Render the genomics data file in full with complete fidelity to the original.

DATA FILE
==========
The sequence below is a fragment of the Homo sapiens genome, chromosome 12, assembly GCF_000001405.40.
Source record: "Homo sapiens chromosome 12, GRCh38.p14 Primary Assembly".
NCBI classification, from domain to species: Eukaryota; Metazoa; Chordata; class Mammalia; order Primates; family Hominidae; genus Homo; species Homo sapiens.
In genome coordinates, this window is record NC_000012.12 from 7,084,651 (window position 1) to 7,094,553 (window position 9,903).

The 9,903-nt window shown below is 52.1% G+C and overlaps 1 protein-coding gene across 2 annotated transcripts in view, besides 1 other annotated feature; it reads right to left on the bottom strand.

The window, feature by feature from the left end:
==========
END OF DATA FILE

The sequence below is a fragment of the Homo sapiens genome, chromosome 12, assembly GCF_000001405.40.
Source record: "Homo sapiens chromosome 12, GRCh38.p14 Primary Assembly".
NCBI classification, from domain to species: Eukaryota; Metazoa; Chordata; class Mammalia; order Primates; family Hominidae; genus Homo; species Homo sapiens.
In genome coordinates, this window is record NC_000012.12 from 7,084,651 (window position 1) to 7,094,553 (window position 9,903).

The 9,903-nt window shown below is 52.1% G+C and overlaps 1 protein-coding gene across 2 annotated transcripts in view, besides 1 other annotated feature; it reads right to left on the bottom strand.

The window, feature by feature from the left end: